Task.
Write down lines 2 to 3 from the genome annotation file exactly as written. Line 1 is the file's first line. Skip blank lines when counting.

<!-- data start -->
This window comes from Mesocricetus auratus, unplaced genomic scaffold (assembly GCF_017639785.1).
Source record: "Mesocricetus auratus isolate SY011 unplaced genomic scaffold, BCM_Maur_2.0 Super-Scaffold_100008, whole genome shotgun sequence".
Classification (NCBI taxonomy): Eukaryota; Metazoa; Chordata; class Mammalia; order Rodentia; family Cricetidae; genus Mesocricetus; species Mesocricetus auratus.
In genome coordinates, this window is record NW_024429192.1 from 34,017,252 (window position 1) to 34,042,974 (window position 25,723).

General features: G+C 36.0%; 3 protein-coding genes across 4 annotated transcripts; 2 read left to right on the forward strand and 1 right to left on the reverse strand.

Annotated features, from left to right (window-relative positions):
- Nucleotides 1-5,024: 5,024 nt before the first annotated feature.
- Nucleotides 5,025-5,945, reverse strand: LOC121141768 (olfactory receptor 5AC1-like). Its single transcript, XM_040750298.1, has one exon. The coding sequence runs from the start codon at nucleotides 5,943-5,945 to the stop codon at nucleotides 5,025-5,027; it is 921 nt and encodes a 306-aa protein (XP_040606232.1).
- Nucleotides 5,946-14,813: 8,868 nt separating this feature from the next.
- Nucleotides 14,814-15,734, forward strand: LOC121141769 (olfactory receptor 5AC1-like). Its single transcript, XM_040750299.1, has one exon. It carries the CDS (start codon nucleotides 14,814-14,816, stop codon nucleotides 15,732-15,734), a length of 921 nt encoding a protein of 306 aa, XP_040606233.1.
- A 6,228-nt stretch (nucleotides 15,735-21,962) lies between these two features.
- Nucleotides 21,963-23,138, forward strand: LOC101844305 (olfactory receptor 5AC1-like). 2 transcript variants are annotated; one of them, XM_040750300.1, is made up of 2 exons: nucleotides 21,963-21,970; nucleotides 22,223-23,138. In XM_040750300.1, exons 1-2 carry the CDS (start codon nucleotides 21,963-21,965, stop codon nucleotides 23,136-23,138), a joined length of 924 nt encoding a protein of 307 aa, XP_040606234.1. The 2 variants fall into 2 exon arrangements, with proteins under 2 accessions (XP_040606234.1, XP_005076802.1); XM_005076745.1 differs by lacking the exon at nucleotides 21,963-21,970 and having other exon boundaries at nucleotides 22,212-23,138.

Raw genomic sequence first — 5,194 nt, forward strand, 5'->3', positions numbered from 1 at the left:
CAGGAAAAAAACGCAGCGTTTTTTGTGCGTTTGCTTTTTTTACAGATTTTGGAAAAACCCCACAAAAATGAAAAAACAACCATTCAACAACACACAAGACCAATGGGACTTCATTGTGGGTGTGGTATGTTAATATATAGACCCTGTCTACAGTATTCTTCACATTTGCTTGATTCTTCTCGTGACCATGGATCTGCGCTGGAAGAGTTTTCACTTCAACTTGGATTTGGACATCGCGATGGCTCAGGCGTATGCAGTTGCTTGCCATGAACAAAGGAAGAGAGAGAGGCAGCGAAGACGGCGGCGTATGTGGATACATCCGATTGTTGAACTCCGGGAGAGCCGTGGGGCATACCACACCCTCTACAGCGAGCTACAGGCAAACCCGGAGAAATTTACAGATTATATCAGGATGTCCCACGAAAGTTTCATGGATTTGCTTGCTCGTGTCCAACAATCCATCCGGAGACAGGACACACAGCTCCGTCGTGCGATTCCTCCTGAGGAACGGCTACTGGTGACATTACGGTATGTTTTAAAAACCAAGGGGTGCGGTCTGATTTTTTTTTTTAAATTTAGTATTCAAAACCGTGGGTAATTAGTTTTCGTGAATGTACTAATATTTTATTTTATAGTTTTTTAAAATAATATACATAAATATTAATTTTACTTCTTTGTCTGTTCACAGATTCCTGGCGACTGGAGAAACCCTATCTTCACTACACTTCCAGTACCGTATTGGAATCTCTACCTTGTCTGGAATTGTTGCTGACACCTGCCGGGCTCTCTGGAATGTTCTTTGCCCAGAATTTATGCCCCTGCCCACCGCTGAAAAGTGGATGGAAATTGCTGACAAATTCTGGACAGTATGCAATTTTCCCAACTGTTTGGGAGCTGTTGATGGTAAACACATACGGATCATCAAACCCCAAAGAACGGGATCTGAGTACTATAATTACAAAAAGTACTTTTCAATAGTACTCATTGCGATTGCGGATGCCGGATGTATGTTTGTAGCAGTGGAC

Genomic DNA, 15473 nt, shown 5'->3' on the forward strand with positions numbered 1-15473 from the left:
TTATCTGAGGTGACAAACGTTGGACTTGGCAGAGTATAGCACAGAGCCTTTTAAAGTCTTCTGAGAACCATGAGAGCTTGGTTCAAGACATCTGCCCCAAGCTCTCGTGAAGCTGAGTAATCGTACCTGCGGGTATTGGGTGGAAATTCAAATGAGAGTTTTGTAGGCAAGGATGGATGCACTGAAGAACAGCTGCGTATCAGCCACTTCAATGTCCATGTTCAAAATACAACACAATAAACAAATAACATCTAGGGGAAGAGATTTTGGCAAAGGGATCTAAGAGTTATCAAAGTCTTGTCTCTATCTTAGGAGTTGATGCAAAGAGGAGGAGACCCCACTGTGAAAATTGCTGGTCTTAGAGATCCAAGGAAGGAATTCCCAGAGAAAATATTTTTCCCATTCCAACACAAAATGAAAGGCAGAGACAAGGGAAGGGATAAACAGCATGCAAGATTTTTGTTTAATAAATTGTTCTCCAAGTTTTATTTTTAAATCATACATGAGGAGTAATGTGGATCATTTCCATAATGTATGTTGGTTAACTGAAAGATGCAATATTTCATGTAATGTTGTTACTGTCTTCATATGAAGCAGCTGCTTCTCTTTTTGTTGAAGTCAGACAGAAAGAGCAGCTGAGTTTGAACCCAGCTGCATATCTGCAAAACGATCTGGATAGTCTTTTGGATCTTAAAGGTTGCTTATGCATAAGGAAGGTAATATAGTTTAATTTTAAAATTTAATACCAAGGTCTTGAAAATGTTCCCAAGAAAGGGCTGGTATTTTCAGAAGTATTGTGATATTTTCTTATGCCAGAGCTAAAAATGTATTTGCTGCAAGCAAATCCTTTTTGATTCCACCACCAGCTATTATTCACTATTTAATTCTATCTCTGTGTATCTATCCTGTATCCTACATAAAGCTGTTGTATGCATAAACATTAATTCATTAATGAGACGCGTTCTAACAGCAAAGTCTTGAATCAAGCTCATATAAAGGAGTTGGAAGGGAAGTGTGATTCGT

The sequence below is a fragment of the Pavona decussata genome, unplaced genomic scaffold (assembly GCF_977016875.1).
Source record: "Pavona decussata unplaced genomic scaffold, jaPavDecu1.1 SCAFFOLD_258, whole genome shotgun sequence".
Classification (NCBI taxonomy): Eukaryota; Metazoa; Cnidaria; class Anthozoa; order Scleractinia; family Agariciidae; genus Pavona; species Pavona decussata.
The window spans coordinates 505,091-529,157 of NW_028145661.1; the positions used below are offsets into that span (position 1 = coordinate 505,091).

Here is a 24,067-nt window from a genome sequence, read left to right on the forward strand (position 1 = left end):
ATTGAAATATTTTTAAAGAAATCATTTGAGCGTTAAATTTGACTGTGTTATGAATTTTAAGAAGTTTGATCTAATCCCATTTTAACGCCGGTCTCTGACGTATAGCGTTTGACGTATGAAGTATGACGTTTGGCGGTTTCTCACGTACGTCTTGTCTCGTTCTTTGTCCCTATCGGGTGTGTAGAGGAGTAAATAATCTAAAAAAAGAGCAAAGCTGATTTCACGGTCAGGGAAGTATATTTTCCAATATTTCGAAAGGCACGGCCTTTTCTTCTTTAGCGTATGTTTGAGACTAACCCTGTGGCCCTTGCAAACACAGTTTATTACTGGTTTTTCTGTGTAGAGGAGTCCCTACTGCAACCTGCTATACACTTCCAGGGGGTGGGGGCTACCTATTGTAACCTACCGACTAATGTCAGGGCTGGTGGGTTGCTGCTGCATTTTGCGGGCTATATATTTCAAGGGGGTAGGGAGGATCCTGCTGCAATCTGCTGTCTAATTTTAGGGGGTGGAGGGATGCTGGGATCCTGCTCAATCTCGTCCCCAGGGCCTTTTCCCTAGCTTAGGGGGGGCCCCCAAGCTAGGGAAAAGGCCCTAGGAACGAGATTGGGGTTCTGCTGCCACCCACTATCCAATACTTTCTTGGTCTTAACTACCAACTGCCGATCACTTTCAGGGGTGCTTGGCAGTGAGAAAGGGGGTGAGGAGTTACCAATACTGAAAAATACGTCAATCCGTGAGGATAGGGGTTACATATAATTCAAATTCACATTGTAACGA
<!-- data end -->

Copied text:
Source record: "Mesocricetus auratus isolate SY011 unplaced genomic scaffold, BCM_Maur_2.0 Super-Scaffold_100008, whole genome shotgun sequence".
Classification (NCBI taxonomy): Eukaryota; Metazoa; Chordata; class Mammalia; order Rodentia; family Cricetidae; genus Mesocricetus; species Mesocricetus auratus.